Those that responded expressed concerns about CCLA’s approach and methodology.
Legal & General Group told RI that it is 100 percent compliant with the Modern Slavery Act. “We did not find any instances of modern slavery on our owned sites or within our supply chains in 2022,” a spokesperson said. “Given this, we are concerned that our score and tier do not reflect our approach and commitment to eradicating modern slavery.
“We continually look at ways to enhance our approach in this area and this year we’ve taken steps to introduce new governance, while engaging external experts to implement the latest best practices and develop rigorous, transparent KPIs.”
Investec said it was disappointed that the research did not include additional non-public information that the firm had “proactively” sent to CCLA researchers. “We are confident that had this been taken into account, the report would have ranked us more highly,” a spokesperson said.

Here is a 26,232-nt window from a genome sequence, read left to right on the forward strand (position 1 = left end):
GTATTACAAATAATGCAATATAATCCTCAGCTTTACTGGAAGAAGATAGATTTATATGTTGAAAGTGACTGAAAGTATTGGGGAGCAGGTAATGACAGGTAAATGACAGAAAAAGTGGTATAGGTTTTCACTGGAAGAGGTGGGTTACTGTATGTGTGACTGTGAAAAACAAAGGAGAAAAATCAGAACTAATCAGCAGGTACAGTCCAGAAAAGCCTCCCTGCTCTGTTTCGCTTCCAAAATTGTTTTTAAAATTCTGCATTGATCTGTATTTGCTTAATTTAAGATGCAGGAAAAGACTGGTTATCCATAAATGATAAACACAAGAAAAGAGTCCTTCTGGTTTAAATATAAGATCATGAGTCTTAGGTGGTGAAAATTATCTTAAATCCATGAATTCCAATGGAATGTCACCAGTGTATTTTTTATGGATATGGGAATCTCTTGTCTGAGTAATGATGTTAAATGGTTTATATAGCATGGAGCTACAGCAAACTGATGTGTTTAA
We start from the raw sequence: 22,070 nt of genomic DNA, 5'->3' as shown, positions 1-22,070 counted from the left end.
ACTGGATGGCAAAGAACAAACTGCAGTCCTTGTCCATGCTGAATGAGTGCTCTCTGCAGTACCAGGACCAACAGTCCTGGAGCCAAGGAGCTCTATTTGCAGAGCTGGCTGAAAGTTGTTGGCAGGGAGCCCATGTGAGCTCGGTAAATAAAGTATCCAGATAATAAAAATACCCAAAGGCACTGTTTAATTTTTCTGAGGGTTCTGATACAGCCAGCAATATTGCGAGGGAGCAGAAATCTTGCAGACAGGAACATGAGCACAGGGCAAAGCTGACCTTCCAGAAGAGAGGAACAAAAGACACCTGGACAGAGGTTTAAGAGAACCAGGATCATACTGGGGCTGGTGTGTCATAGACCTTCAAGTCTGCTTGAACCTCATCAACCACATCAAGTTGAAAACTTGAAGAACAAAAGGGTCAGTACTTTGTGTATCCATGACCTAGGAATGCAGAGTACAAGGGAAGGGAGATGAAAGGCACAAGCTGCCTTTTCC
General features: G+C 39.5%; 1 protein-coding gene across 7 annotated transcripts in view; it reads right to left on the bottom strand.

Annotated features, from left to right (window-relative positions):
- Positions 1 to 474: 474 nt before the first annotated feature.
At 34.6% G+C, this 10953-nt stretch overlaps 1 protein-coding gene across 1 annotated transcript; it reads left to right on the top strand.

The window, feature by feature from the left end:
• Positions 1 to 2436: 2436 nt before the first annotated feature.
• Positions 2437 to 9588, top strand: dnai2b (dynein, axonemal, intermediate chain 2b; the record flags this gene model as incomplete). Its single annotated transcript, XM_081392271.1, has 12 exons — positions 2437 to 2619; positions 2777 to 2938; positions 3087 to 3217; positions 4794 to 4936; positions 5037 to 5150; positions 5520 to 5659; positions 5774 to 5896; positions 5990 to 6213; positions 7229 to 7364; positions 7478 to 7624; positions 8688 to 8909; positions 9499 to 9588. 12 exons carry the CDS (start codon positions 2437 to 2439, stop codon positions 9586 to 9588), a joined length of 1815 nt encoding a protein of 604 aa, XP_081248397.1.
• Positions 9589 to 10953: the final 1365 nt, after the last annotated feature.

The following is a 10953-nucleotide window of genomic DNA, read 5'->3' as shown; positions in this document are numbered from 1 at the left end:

An M&G spokesperson said the CCLA report “does not take into account how we expect suppliers to adhere to our statement of human rights and our rigorous internal processes”.
They added: “We look forward to engaging with the CCLA to discuss our approach.”
Meanwhile, a spokesperson for St James’s Place told RI: “We are primarily a consumer of services rather than goods and materials, and we have robust governance and oversight structures in place to support the ongoing monitoring of our operations and supply chains to identify and mitigate against the risk of modern slavery.”
LSEG and Intermediate Capital Group declined to comment.
At the time of publication, Beazley and Hiscox had not responded to RI’s request for comment.
Replying to these comments, James Corah, head of sustainability at CCLA, acknowledged that the investment industry had stepped up its response to modern slavery since the launch of “Find it, Fix it, Prevent it” in 2019.
“Through collaborative engagement programmes, investors are pushing companies to be proactive on human rights, to actively seek to find and then help victims of modern slavery in their supply chains and operations,” he said.